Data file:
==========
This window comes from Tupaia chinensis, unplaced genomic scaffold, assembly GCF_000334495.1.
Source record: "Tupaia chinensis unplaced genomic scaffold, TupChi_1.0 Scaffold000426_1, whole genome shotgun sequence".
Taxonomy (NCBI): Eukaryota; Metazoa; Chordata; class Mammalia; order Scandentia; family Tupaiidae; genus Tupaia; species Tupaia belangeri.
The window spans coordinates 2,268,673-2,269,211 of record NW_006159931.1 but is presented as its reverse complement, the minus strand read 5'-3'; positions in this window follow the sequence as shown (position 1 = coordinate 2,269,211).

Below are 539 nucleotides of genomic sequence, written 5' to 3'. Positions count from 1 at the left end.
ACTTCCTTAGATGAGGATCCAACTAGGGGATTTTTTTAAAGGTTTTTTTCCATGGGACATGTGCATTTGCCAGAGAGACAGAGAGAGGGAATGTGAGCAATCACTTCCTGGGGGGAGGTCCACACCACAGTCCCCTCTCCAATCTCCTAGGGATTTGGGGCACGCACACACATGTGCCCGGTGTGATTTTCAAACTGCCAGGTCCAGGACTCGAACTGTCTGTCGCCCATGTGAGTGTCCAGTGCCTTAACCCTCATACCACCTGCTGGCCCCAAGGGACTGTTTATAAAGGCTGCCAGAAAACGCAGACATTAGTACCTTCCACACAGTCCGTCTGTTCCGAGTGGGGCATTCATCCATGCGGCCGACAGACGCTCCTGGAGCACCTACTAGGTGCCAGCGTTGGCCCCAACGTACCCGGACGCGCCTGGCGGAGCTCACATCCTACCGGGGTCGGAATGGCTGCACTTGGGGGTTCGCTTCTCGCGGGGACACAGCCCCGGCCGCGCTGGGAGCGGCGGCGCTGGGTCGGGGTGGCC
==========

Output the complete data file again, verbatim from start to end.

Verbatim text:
This window comes from Tupaia chinensis, unplaced genomic scaffold, assembly GCF_000334495.1.
Source record: "Tupaia chinensis unplaced genomic scaffold, TupChi_1.0 Scaffold000426_1, whole genome shotgun sequence".
Taxonomy (NCBI): Eukaryota; Metazoa; Chordata; class Mammalia; order Scandentia; family Tupaiidae; genus Tupaia; species Tupaia belangeri.
The window spans coordinates 2,268,673-2,269,211 of record NW_006159931.1 but is presented as its reverse complement, the minus strand read 5'-3'; positions in this window follow the sequence as shown (position 1 = coordinate 2,269,211).

Below are 539 nucleotides of genomic sequence, written 5' to 3'. Positions count from 1 at the left end.
ACTTCCTTAGATGAGGATCCAACTAGGGGATTTTTTTAAAGGTTTTTTTCCATGGGACATGTGCATTTGCCAGAGAGACAGAGAGAGGGAATGTGAGCAATCACTTCCTGGGGGGAGGTCCACACCACAGTCCCCTCTCCAATCTCCTAGGGATTTGGGGCACGCACACACATGTGCCCGGTGTGATTTTCAAACTGCCAGGTCCAGGACTCGAACTGTCTGTCGCCCATGTGAGTGTCCAGTGCCTTAACCCTCATACCACCTGCTGGCCCCAAGGGACTGTTTATAAAGGCTGCCAGAAAACGCAGACATTAGTACCTTCCACACAGTCCGTCTGTTCCGAGTGGGGCATTCATCCATGCGGCCGACAGACGCTCCTGGAGCACCTACTAGGTGCCAGCGTTGGCCCCAACGTACCCGGACGCGCCTGGCGGAGCTCACATCCTACCGGGGTCGGAATGGCTGCACTTGGGGGTTCGCTTCTCGCGGGGACACAGCCCCGGCCGCGCTGGGAGCGGCGGCGCTGGGTCGGGGTGGCC